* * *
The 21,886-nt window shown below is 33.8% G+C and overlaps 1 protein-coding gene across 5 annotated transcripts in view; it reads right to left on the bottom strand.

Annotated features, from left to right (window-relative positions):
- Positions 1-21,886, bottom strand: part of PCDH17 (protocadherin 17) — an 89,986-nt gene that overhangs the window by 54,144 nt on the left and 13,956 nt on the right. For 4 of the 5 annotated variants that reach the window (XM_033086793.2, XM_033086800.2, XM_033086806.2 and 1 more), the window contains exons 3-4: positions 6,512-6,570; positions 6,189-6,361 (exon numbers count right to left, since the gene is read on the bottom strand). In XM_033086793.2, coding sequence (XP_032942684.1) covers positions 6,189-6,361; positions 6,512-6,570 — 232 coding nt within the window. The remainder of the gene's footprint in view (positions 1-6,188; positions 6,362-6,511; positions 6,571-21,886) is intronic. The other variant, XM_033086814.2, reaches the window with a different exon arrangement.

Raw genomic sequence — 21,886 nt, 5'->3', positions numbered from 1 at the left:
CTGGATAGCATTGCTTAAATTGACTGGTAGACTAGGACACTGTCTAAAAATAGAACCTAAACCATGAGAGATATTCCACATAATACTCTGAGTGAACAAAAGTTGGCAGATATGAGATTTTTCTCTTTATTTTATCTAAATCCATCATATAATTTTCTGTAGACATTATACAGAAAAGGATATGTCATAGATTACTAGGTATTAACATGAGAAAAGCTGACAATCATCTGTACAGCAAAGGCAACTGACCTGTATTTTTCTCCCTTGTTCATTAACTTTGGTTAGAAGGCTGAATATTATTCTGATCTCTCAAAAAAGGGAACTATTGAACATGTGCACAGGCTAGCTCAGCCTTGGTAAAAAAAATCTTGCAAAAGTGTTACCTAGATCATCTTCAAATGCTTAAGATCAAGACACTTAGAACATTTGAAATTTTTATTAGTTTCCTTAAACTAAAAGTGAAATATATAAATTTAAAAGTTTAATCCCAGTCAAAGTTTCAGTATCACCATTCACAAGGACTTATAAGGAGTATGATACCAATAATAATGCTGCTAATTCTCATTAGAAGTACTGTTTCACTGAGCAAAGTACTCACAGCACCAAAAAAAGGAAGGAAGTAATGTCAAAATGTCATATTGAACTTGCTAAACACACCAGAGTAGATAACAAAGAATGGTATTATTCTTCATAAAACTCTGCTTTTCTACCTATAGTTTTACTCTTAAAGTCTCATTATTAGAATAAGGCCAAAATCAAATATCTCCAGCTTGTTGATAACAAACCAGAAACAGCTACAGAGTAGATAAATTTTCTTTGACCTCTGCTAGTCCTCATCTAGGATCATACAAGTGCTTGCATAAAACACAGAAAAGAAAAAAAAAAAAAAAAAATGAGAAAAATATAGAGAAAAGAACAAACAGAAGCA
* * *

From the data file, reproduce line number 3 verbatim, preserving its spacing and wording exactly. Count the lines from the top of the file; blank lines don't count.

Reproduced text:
- Positions 1-21,886, bottom strand: part of PCDH17 (protocadherin 17) — an 89,986-nt gene that overhangs the window by 54,144 nt on the left and 13,956 nt on the right. For 4 of the 5 annotated variants that reach the window (XM_033086793.2, XM_033086800.2, XM_033086806.2 and 1 more), the window contains exons 3-4: positions 6,512-6,570; positions 6,189-6,361 (exon numbers count right to left, since the gene is read on the bottom strand). In XM_033086793.2, coding sequence (XP_032942684.1) covers positions 6,189-6,361; positions 6,512-6,570 — 232 coding nt within the window. The remainder of the gene's footprint in view (positions 1-6,188; positions 6,362-6,511; positions 6,571-21,886) is intronic. The other variant, XM_033086814.2, reaches the window with a different exon arrangement.